Mario Savio
• "American society is a bleak scene, but it is all a lot
  of us have to look forward to. Society povides no
  challenge. American society in the standard
  conception it has of itself is simply no longer
  exciting. The most exciting things going on in
  America today are movements to change
  America...The "futures" and "careers" for which
  American students now prepare are for the most part
  intellectual and moral wastelands. This chrome-
  plated consumers paradise would have us grow up
  to be well-behaved children."

• Source: An End to History (1963)
            Timothy Leary
• "Hippies started the ecology movement.
  They combated racism. They liberated sexual
  stereotypes, encouraged change, individual
  pride, and self-confidence. They questioned
  robot materialism. In four years they
  managed to stop the Vietnam War. They got
  marijuana decriminalized in fourteen states
  during the Carter Administration."

 Source: Chaos and Cyberculture
      William S. Burroughs
• "The people in power will not
  disappear voluntarily, giving
  flowers to the cops just isn’t going
  to work. This thinking is fostered
  by the establishment; they like
  nothing better than love and
  nonviolence. The only way I like to
  see cops given flowers is in a
  flower pot from a high window."
  Student Groups in the 1960s
• Student Non-violent Coordinating
  Committee
• Black Panther Party
• Students for a Democratic Society
• Weather Underground (100,000 members)
• Berkeley Free Speech Movement
• Young Americans for Freedom
• National Student Association
Students for a Democratic Society
• Founded in 1959 as a branch of the older
  socialist organization, the League for
  Industrial Democracy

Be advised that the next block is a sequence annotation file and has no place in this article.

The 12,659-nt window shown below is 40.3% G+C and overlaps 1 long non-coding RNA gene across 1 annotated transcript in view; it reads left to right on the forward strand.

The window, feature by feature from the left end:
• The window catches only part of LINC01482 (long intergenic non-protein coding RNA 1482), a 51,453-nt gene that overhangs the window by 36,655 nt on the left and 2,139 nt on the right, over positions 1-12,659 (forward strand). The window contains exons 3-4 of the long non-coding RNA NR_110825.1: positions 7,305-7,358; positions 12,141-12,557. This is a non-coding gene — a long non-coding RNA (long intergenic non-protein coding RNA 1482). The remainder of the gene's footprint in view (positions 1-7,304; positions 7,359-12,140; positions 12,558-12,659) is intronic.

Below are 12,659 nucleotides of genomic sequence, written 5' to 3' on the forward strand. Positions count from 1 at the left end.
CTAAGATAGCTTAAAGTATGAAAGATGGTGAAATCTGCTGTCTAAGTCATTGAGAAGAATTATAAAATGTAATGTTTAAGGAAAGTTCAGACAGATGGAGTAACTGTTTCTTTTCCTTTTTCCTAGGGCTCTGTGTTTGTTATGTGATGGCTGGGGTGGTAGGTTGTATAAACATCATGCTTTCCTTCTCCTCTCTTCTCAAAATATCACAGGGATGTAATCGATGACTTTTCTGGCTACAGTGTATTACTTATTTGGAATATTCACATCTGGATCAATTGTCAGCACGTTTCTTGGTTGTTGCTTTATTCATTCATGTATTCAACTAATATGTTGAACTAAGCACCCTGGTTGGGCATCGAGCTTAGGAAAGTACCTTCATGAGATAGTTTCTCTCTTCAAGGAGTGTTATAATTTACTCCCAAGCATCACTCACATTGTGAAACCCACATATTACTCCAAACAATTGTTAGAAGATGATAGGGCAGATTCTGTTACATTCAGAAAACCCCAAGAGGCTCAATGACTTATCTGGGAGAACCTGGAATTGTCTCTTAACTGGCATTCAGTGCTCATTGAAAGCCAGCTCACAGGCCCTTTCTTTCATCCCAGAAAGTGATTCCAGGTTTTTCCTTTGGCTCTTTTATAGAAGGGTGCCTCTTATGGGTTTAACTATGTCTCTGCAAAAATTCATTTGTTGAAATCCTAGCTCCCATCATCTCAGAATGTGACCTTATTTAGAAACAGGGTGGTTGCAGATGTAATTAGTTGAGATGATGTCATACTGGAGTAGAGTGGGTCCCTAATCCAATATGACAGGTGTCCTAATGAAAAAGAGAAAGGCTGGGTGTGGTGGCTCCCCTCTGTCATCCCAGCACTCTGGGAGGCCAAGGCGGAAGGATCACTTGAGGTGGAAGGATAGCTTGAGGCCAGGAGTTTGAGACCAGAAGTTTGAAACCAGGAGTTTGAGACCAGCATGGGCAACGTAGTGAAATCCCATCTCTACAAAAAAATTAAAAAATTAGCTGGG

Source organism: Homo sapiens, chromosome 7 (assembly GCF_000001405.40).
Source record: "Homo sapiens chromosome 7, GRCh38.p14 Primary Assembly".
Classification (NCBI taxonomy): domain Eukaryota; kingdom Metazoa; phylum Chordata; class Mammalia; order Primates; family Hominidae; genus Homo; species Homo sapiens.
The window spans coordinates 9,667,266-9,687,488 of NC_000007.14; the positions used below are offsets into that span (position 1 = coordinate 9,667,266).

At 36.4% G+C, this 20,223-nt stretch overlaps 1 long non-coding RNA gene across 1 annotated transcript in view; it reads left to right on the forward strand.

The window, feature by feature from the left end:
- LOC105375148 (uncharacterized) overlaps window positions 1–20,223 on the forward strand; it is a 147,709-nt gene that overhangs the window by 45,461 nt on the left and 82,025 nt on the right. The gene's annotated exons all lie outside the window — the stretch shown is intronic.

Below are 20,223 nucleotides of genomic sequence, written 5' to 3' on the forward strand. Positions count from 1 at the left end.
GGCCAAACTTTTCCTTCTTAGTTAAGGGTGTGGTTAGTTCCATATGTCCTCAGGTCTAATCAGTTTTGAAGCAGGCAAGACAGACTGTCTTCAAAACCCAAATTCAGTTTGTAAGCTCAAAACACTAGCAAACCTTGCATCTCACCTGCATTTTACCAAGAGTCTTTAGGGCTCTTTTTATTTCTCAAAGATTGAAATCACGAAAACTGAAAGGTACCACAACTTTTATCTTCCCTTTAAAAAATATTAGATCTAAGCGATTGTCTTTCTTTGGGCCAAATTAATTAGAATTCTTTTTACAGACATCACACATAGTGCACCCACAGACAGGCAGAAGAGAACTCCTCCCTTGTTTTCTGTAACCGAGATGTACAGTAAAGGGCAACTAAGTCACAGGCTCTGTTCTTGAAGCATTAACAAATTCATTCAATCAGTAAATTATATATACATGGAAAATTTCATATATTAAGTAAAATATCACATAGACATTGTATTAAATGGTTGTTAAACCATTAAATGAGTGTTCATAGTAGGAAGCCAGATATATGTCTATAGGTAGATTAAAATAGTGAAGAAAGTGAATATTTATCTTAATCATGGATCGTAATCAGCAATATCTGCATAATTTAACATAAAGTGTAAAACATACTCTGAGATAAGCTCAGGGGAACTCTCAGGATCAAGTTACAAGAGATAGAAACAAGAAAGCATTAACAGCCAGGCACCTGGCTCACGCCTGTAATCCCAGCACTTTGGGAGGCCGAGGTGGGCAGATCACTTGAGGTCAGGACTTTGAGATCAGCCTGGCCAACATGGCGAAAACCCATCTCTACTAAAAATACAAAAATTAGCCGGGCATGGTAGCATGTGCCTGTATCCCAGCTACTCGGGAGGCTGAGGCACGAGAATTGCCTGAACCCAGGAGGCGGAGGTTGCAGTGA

• Organized in 1960 at the University of
  Michigan
• Political Manifesto (The Port Huron
  Statement) was written by 22 year old
  Tom Hayden, then Field Secretary of SDS
  Other Student Organizations
• The Berkeley Free Speech Movement –
  founded by Mario Savio
  – Fought against “corporate” education where
    students were not as important as appeasing
    the big donors to the university
  – Fought to collect money on campus for civil
    rights organizations – led to sit-ins on campus
    and occupation of the Berkeley administration
    building
       Weather Underground
• Positions characterized by revolutionary,
  anti-imperialist, Black liberationist, and
  feminist rhetoric
• Started a campaign in 1969 to blow up
  government buildings and banks
• Took their name from Bob Dylan’s song
  Subterranean Homesick Blues, “You don’t
  need a weatherman to know which way
  the wind blows
   What Were They Protesting
• Protesting the War in Viet Nam
• Protesting Segregation anywhere
• Protesting for relevant courses in college
  that they wanted to take
• Protesting the lack of adequate healthcare
  and support for the poor in the richest
  country in the world
• Protesting for rights (women, gay/lesbian,
  African American, Native American)
          Port Huron Statement
• As we grew, however, our comfort was penetrated by
  events too troubling to dismiss. First, the permeating and
  victimizing fact of human degradation, symbolized by the
  Southern struggle against racial bigotry, compelled most
  of us from silence to activism. Second, the enclosing fact
  of the Cold War, symbolized by the presence of the
  Bomb, brought awareness that we ourselves, and our
  friends, and millions of abstract "others" we knew more
  directly because of our common peril, might die at any
  time. We might deliberately ignore, or avoid, or fail to feel
  all other human problems, but not these two, for these
  were too immediate and crushing in their impact, too
  challenging in the demand that we as individuals take
  the responsibility for encounter and resolution.[
     Basic Principles of SDS
• Civil Rights, Peace, and Student
  movements were too poor to make a big
  impact, labor unions were too weak so the
  university was the most logical place for
  protesting for rights and peace
• Students and like-minded faculty must
  wrest control from the administrative
  bureaucracy and raise the important
  questions in the curriculum
     The Weather Underground
    Split from SDS in June, 1969
• Off shoot of the SDS; students who felt
  that the way to stop the war was to create
  the greatest violence in the United States
  aimed at the government and universities
  that supported the government.
• Independent Lens The Weather
  Underground | PBS